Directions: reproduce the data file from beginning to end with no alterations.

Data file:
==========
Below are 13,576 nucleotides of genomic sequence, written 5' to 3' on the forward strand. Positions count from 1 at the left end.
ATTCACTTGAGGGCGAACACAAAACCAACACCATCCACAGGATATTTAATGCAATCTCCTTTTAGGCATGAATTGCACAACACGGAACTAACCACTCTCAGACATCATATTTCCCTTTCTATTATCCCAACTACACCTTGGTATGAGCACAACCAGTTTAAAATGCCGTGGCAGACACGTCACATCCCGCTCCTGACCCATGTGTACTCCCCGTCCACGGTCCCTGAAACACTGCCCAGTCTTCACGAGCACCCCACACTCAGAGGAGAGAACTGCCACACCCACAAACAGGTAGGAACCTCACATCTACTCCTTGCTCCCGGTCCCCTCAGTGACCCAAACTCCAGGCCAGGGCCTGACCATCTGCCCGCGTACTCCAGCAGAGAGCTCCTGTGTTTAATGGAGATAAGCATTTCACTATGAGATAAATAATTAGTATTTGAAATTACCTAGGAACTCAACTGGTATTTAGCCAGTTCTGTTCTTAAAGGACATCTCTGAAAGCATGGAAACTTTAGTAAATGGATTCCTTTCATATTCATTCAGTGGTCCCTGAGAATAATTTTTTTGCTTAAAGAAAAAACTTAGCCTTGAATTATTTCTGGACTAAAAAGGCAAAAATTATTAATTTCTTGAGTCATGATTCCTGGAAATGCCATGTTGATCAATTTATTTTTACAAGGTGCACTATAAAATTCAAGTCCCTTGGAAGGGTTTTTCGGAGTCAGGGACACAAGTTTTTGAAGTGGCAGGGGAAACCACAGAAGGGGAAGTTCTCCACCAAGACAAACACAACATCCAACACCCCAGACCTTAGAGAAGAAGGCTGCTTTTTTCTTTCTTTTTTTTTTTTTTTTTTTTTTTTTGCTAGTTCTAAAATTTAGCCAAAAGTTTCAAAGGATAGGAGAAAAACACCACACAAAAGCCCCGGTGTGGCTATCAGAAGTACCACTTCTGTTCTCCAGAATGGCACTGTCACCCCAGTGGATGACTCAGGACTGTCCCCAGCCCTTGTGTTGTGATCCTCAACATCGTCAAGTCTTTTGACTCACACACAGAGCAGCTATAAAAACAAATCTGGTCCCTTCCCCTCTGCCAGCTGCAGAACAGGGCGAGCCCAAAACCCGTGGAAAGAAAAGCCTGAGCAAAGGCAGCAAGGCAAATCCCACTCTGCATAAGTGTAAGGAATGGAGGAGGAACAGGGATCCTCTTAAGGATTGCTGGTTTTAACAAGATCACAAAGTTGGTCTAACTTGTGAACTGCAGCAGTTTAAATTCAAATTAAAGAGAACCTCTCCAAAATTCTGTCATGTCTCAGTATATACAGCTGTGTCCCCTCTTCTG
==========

Below are 13,576 nucleotides of genomic sequence, written 5' to 3' on the forward strand. Positions count from 1 at the left end.
ATTCACTTGAGGGCGAACACAAAACCAACACCATCCACAGGATATTTAATGCAATCTCCTTTTAGGCATGAATTGCACAACACGGAACTAACCACTCTCAGACATCATATTTCCCTTTCTATTATCCCAACTACACCTTGGTATGAGCACAACCAGTTTAAAATGCCGTGGCAGACACGTCACATCCCGCTCCTGACCCATGTGTACTCCCCGTCCACGGTCCCTGAAACACTGCCCAGTCTTCACGAGCACCCCACACTCAGAGGAGAGAACTGCCACACCCACAAACAGGTAGGAACCTCACATCTACTCCTTGCTCCCGGTCCCCTCAGTGACCCAAACTCCAGGCCAGGGCCTGACCATCTGCCCGCGTACTCCAGCAGAGAGCTCCTGTGTTTAATGGAGATAAGCATTTCACTATGAGATAAATAATTAGTATTTGAAATTACCTAGGAACTCAACTGGTATTTAGCCAGTTCTGTTCTTAAAGGACATCTCTGAAAGCATGGAAACTTTAGTAAATGGATTCCTTTCATATTCATTCAGTGGTCCCTGAGAATAATTTTTTTGCTTAAAGAAAAAACTTAGCCTTGAATTATTTCTGGACTAAAAAGGCAAAAATTATTAATTTCTTGAGTCATGATTCCTGGAAATGCCATGTTGATCAATTTATTTTTACAAGGTGCACTATAAAATTCAAGTCCCTTGGAAGGGTTTTTCGGAGTCAGGGACACAAGTTTTTGAAGTGGCAGGGGAAACCACAGAAGGGGAAGTTCTCCACCAAGACAAACACAACATCCAACACCCCAGACCTTAGAGAAGAAGGCTGCTTTTTTCTTTCTTTTTTTTTTTTTTTTTTTTTTTTTGCTAGTTCTAAAATTTAGCCAAAAGTTTCAAAGGATAGGAGAAAAACACCACACAAAAGCCCCGGTGTGGCTATCAGAAGTACCACTTCTGTTCTCCAGAATGGCACTGTCACCCCAGTGGATGACTCAGGACTGTCCCCAGCCCTTGTGTTGTGATCCTCAACATCGTCAAGTCTTTTGACTCACACACAGAGCAGCTATAAAAACAAATCTGGTCCCTTCCCCTCTGCCAGCTGCAGAACAGGGCGAGCCCAAAACCCGTGGAAAGAAAAGCCTGAGCAAAGGCAGCAAGGCAAATCCCACTCTGCATAAGTGTAAGGAATGGAGGAGGAACAGGGATCCTCTTAAGGATTGCTGGTTTTAACAAGATCACAAAGTTGGTCTAACTTGTGAACTGCAGCAGTTTAAATTCAAATTAAAGAGAACCTCTCCAAAATTCTGTCATGTCTCAGTATATACAGCTGTGTCCCCTCTTCTG